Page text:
Many illnesses can be tricky to self-diagnose because they share similar signs and symptoms. Often, the symptoms are mild and can be treated easily, but in some cases, they can lead to life-threatening situations. It’s always important to seek help from a doctor if you have uncertainties or suspect something larger at play.
Here are a couple of conditions that are often mistaken for each other, and we’ll show you how to tell them apart.
Intolerance VS Allergies
Food allergies and food intolerance are often used interchangeably, but they’re totally different conditions. While allergies cause a serious reaction that involves an immune response, intolerance doesn’t affect your immune system.
Food intolerance symptoms are usually gut-related, and its effects are not as serious as allergic reactions. In some cases, consuming small amounts of the offending food may not even affect a person who’s intolerant to it. However, with an allergy, the immune system reaction affects numerous organs, and this can be severe or even life-threatening.
A good example of a food intolerance is lactose intolerance. With this condition, sufferers lack the enzyme lactase that’s responsible for digesting lactose, a substance present in dairy foods. Due to the missing enzyme, they may experience symptoms such as abdominal pain, diarrhoea and nausea, when consuming dairy. Another example of a food intolerance is irritable bowel syndrome.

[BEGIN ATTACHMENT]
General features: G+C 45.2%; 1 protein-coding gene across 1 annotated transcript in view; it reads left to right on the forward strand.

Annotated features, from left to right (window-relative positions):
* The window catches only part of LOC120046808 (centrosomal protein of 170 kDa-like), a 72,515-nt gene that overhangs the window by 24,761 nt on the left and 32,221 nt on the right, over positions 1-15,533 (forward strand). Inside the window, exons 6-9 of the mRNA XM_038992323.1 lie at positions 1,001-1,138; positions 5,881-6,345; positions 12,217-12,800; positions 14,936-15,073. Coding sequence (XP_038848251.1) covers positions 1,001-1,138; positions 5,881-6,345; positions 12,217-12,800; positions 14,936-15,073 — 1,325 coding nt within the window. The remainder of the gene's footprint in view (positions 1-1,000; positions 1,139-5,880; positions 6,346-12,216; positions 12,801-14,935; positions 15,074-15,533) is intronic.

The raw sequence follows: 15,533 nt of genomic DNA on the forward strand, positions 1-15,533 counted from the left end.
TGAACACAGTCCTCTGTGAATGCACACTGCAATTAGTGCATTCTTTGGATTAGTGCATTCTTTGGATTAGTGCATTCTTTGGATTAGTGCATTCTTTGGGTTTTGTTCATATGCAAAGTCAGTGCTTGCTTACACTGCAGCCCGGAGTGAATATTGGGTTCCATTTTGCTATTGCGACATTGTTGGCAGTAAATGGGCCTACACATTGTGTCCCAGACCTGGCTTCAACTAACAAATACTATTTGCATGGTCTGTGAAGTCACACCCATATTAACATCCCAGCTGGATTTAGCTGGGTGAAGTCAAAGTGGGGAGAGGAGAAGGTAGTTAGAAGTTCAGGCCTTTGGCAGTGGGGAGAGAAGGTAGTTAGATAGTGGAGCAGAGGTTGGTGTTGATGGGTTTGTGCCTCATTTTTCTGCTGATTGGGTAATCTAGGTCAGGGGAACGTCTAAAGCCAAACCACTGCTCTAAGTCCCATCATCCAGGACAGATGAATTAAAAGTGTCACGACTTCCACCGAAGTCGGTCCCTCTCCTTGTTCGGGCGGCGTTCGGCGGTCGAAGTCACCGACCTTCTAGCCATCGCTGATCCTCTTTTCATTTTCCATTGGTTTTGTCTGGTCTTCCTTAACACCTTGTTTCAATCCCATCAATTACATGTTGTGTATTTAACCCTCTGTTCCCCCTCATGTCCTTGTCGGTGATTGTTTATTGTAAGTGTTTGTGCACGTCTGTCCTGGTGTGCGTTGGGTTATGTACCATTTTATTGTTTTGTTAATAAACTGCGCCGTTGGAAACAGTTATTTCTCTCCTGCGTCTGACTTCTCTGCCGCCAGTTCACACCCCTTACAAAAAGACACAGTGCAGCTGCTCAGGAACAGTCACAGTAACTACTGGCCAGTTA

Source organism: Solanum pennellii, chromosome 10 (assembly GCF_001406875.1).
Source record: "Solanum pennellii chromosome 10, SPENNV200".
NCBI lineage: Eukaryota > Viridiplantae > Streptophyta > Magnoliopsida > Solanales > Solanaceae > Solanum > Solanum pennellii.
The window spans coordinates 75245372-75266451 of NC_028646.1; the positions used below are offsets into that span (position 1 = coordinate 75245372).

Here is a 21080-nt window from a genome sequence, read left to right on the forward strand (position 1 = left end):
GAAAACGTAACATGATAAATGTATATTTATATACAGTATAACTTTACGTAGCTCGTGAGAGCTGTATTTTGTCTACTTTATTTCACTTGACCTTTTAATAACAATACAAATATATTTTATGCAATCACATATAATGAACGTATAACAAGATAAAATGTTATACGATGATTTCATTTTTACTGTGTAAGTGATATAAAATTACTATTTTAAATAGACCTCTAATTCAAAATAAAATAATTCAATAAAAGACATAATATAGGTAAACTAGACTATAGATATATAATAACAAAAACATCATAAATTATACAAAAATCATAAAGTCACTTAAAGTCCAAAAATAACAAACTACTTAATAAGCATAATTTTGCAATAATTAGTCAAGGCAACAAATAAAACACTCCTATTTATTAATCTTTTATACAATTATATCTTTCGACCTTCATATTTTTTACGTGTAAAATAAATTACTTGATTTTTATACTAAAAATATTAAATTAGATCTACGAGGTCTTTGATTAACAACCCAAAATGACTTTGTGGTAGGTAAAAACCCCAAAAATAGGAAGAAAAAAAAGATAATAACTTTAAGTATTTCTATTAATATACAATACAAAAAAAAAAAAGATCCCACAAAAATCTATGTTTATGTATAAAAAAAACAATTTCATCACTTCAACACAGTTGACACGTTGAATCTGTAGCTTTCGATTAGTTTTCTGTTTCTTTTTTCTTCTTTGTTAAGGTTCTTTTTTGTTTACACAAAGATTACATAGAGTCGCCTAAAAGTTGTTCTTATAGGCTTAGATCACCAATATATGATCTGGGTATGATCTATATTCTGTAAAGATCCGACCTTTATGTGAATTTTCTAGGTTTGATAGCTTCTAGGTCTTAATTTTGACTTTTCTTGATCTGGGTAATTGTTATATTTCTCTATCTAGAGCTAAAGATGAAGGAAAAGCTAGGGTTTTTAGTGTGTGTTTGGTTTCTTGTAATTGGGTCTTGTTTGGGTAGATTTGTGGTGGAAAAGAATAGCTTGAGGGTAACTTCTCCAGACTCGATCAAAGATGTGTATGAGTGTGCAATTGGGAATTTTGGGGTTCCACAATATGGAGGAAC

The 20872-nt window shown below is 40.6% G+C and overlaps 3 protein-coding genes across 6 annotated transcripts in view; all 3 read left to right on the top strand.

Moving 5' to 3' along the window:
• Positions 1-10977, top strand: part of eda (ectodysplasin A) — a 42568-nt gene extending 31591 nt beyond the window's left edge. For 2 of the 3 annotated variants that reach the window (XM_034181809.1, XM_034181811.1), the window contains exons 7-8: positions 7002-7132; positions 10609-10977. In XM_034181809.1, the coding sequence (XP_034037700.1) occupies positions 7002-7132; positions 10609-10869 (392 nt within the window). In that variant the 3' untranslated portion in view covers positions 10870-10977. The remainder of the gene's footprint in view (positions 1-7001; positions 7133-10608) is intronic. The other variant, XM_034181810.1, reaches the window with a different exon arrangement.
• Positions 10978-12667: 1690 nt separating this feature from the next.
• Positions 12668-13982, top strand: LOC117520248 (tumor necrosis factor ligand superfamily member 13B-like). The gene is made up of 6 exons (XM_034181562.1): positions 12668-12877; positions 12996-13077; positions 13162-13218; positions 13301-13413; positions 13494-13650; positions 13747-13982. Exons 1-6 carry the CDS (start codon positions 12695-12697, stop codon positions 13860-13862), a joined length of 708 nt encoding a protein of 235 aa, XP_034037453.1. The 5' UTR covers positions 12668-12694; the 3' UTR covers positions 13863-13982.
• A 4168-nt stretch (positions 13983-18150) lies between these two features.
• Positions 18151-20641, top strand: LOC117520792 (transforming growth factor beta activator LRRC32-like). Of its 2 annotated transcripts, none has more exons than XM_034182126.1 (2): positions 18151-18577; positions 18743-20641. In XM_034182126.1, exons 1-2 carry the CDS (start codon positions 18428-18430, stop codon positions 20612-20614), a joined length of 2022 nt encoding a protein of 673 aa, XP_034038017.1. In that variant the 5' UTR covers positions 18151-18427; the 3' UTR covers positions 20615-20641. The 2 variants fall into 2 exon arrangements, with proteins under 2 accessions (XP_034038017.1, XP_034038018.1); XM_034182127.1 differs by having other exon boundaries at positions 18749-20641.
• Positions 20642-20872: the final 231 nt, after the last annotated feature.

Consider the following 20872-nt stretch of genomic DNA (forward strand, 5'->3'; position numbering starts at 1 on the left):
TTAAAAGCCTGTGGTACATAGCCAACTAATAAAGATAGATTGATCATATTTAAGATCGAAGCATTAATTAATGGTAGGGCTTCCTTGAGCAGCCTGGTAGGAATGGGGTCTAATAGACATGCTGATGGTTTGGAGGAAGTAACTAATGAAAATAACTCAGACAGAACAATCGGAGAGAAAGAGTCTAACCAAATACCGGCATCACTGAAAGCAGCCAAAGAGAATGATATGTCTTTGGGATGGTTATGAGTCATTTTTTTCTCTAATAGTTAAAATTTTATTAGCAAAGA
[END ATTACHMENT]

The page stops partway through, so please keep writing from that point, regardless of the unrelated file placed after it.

On the other hand, an allergy is more severe. An allergic reaction may result in an over-release of chemicals, which can lead to an anaphylactic shock. People who experience an anaphylactic shock need to be treated immediately and can die within minutes if they eat a small amount of the offending food. The most common foods that are associated with most allergies include nuts, shellfish or foods containing sulfites.
If you suspect either one, you should see a doctor to find out which one it is you’re suffering from. A food allergy may lead to a life-threatening reaction, and so, it’s important to learn how to manage it when it happens.
Headache VS Migraine
Headaches are probably one of the most common ailments that we experience in our daily lives; they can be mild to moderately severe and can happen several times in a week. In cases where it gets too severe, have you thought about whether you’re experiencing a migraine?
A good example of a common type of headache is a tension headache, which lasts for about 20 minutes up to two hours. They produce a dull, squeezing pain on both sides of your head, and may cause shoulder or neck aches. Tension headaches may be triggered by fatigue, emotional stress, or muscles or joint problems.
Tension headaches can be treated by pain relievers such as acetaminophen or nonsteroidal anti-inflammatories (NSAIDs) which can be found over-the counter in most pharmacies. Sometimes, a heating pad, warm showers or a good nap may do the trick.
But when your headache gets so severe that it becomes debilitating and unbearable, you may be experiencing a migraine. How can you tell? Well, if you have some of the below symptoms with your headache, chances are, you’re suffering from a migraine.
- Temporary vision loss
- Seeing spots, lines or flashing lights
- Increased sensitivity to light and sound
- Pain behind an eye, ear or in your temples
- Nausea and vomiting